Superintendent Nikolai Vitti said the district will comply with the testing order with assistance from the city health department. But he suggested the judge had exceeded his authority.
“It is insulting to our parents that they must have their children COVID-tested to receive public school services yet parents outside of the city can receive the same services without testing,” Vitti said.
Classes started July 13. The Detroit district is also offering summer online learning.
AUSTIN, Texas — While some big cities in Texas are reporting signs that an alarming surge in cases of the coronavirus may be leveling off, officials in counties along the border with Mexico said the outlook there remains bleak.
Dallas County officials said the number of hospitalized coronavirus patients dropped below 1,000 on Tuesday for the first time in more than two weeks, and officials in Houston are seeing signs of optimism.
But along the border in Starr County, Judge Eloy Vera said “we’re very close to losing the situation” and plans to issue voluntary stay-at-home recommendations this week.
He said it would be similar to one issued Monday in Hidalgo County, which set a curfew and recommends that all nonessential businesses cease any activity that can’t be provided at curbside or by takeout.
The orders, however, are not enforceable under Republican Gov. Greg Abbott’s past mandates that do not allow local officials to set their own stay-at-home restrictions. Texas on Tuesday reported more than 9,300 confirmed new cases and 131 deaths, the state’s second deadliest day of the pandemic.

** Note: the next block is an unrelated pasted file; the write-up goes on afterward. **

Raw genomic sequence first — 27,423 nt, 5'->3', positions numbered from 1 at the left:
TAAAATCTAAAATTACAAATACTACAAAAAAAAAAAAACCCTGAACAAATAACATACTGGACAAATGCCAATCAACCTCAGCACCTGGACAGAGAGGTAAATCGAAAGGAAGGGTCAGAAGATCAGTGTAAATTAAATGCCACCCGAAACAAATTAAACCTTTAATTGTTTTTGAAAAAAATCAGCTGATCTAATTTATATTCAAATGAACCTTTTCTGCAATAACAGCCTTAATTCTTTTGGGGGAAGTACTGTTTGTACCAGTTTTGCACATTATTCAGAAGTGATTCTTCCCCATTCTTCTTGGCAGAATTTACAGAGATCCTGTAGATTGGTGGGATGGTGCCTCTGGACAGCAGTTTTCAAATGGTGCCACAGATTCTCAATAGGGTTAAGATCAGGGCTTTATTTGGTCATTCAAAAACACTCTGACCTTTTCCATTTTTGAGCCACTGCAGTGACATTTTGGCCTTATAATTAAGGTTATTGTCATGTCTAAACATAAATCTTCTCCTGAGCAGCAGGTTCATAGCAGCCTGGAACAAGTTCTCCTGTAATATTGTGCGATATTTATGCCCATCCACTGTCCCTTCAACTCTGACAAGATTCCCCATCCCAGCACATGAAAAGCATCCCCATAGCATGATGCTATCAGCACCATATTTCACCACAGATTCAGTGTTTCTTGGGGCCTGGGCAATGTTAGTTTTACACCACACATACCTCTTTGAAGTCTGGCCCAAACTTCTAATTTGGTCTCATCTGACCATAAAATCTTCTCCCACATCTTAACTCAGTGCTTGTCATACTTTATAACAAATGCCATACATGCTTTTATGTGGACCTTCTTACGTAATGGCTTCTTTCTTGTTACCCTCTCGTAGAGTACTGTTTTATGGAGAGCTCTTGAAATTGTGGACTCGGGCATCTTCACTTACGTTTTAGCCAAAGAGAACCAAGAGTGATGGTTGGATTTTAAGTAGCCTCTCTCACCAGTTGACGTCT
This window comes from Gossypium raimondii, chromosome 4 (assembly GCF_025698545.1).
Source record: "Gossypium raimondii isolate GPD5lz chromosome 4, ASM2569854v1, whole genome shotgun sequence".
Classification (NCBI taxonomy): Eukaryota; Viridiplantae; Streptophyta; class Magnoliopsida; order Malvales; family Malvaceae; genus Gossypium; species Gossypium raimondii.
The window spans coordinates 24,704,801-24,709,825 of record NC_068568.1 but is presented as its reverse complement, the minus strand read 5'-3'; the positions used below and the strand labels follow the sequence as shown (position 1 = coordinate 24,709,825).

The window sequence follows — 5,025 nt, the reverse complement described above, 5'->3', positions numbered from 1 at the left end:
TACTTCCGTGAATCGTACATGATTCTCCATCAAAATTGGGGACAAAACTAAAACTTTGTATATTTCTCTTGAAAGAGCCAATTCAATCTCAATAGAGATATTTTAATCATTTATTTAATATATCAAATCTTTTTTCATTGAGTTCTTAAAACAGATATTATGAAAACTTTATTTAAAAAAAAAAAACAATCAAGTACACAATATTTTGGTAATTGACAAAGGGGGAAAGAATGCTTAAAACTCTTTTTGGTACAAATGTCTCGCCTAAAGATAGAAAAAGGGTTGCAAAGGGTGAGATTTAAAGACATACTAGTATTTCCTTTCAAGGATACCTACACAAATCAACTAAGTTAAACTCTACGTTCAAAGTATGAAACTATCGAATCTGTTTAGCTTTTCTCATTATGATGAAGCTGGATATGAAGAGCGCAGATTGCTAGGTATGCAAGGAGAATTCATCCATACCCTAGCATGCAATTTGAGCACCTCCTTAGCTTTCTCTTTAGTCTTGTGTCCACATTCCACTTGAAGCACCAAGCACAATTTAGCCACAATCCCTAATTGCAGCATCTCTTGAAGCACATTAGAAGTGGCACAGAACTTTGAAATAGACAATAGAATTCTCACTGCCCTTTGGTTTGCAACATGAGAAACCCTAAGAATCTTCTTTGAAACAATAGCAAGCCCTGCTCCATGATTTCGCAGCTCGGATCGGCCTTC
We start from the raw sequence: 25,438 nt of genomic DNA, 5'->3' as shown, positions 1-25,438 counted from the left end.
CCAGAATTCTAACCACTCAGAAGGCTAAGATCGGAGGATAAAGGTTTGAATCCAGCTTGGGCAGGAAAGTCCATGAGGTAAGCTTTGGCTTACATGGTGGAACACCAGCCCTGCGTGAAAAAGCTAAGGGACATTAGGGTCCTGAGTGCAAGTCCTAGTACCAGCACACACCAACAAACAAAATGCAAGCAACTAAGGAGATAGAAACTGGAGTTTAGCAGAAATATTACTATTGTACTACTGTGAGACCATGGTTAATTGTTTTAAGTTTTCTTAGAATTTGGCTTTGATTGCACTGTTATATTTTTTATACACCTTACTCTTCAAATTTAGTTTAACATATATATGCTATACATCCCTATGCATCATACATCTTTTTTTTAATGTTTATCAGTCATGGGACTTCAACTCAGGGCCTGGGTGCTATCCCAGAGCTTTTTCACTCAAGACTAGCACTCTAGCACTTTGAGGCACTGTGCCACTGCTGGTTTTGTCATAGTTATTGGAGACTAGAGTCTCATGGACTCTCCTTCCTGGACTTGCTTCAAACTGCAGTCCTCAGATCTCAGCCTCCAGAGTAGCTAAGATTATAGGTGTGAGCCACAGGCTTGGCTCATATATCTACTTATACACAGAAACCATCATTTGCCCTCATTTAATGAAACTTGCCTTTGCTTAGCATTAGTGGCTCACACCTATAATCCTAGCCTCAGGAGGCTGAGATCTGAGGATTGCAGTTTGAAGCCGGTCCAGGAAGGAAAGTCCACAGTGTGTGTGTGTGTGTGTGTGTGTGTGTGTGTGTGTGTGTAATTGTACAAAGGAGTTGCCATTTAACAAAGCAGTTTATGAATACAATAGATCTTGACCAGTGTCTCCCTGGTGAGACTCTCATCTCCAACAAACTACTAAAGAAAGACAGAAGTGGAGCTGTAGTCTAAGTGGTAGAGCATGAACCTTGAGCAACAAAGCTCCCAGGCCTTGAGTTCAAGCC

FORT WORTH, Texas — More than 500 women at a federal medical prison in Texas have tested positive for the coronavirus, in one of the largest confirmed outbreaks at a federal prison.
The Bureau of Prisons said the number of confirmed cases at the Federal Medical Center-Carswell in Fort Worth jumped to 510 on Tuesday, just two days after the Bureau of Prisons reported that 200 women there had tested positive for COVID-19, the illness caused by the coronavirus.
Only the federal prison in Seagoville, also located in the Dallas-Fort Worth area, had more infected inmates, with 1,156 cases as of Tuesday.
SAO PAULO — Brazilian authorities say the country’s Sao Paulo state has topped 20,000 deaths from COVID-19, while the nation as a whole has recored more than 80,000 fatalities due to the coronavirus.
Sao Paulo is Brazil’s most populous state, with 46 million people, and is the epicenter of the coronavirus pandemic in the South American country.
It has been enforcing social distancing measures since mid-March, but has never applied a full lockdown.
Sao Paulo Gov. João Doria replaced his health secretary this week, though he says the official left the post for medical reasons unrelated to the coronavirus.